All in all then, a good read and Stuey comes across as someone you'd love to have a few beers with over a barbie. Still not the full-on story of what was going on in pro cycling in the late nineties and early noughties but I'm prepared to give it the benefit of the doubt and just enjoy the saga of one of cycling's real hard men and true characters. Enjoy your retirement mate.
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3 of 3 people found the following review helpful
5.0 out of 5 stars Inspiring, 20 April 2014
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J. Handley - See all my reviews
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This review is from: Battle Scars (Kindle Edition)
Of all the cycling biographies I have read this is the most gritty, honest but human. You finish having ultimate respect for a unique athlete as well as sympathy for his minor failings as a human. Just read it.
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5.0 out of 5 stars Brilliant Book from a big O'Grady fan, 20 July 2014
I've loved & followed Stuart O'Grady for a very long time & even too Australia. Was shocked/gutted re EPO as not Stuart, that i had to get book and read for myself. Book is brilliantly written, even a non cyclist fan would truly get, so enjoyed, very funny in alot of parts, so true and real, you feel your right there with Stuart on his journey. As i was at some of those big races, Tour de france, Commonwealth Games etc standing 10 feet from him getting presented with his gold medal and having followed him for years knowing and seeing those accident's. Cycling is a very hard selfish sport if you want to be the best and being involved with cycling all my life I know the pressures put on young cyclist's and the book explains this very well. I still love Stuart O'Grady, too bits and probably more now. I truly am proud and admire him for standing up confessing and being honest, plus he has let everyone have an insight into his whole personal life as a professional cyclist and the sacrifices he's had to make re his Wife, kids & family. Stuart truly is a great guy, has done alot for cycling and cyclists. I hope, pray and i know Stuart O'Grady will be back to the sport as he has alot to offer, the sport. This Book has not changed my opinion of Stuart O'Grady, still the guy I always knew he was, i just admire him more.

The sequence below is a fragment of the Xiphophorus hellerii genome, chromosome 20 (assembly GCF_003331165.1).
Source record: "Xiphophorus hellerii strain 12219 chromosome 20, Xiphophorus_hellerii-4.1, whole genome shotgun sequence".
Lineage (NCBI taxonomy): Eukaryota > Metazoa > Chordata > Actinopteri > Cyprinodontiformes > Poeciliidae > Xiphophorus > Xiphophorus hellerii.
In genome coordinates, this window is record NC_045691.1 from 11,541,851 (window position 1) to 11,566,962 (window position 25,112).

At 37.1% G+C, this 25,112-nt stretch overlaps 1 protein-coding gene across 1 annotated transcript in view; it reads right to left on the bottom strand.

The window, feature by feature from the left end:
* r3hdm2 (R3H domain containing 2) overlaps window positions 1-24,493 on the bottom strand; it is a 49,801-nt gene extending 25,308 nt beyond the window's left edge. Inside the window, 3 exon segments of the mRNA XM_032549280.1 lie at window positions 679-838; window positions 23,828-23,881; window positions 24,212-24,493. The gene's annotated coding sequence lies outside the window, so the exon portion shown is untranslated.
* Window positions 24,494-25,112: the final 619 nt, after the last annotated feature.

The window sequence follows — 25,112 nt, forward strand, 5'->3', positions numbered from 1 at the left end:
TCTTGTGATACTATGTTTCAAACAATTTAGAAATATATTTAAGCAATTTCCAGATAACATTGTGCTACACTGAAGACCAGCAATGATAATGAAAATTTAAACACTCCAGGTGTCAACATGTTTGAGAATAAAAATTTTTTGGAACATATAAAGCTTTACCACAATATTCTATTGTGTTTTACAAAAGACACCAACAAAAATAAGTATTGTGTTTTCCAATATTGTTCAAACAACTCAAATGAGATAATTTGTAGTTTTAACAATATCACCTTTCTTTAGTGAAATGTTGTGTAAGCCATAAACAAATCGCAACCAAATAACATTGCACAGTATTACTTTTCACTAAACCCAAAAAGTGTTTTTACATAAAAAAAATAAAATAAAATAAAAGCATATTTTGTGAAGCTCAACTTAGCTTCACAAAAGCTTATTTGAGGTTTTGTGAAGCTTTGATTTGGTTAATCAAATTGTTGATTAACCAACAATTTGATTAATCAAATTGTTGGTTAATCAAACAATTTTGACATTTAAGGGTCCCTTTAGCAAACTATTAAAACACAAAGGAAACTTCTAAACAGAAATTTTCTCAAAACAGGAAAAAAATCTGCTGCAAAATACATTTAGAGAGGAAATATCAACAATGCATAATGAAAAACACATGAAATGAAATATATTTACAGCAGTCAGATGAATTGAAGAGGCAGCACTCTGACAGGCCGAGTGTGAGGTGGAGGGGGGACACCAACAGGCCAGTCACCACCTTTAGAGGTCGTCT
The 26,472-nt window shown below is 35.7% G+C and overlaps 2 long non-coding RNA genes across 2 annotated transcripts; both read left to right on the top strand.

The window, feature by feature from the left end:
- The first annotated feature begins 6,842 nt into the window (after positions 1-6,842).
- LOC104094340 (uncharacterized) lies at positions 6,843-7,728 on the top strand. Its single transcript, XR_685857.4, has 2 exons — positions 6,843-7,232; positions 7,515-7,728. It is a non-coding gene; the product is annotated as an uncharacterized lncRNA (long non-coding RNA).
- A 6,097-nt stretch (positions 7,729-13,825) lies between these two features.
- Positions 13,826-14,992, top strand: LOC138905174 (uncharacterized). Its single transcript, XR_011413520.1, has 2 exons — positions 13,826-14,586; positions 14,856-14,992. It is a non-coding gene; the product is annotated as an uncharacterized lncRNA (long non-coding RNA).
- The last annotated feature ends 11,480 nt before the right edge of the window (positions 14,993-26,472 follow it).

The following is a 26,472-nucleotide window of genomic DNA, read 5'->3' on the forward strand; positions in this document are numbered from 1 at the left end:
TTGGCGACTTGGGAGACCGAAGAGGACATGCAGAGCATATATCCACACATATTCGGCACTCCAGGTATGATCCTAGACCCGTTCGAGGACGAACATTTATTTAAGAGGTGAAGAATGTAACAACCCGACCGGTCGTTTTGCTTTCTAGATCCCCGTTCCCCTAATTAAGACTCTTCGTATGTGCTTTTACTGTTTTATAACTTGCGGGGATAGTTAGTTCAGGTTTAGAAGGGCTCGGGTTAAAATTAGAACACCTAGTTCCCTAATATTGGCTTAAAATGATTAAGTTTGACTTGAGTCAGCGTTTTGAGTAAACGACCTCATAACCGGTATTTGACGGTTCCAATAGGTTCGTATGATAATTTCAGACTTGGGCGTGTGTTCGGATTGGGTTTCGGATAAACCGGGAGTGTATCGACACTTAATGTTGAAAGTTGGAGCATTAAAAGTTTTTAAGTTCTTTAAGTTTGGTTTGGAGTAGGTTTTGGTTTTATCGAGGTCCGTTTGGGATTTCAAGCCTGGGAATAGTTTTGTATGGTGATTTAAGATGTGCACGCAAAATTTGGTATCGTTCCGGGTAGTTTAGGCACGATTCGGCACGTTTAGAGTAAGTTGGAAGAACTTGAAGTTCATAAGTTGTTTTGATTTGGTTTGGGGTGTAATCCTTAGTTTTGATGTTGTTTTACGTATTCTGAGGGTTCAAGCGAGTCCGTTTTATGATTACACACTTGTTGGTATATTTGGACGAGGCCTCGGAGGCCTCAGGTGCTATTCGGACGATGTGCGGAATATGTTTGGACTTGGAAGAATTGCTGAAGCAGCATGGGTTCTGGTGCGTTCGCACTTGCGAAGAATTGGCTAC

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2 of 2 people found the following review helpful
5.0 out of 5 stars a humble account of one of pro cycling's greats, 11 April 2014
This review is from: Battle Scars (Kindle Edition)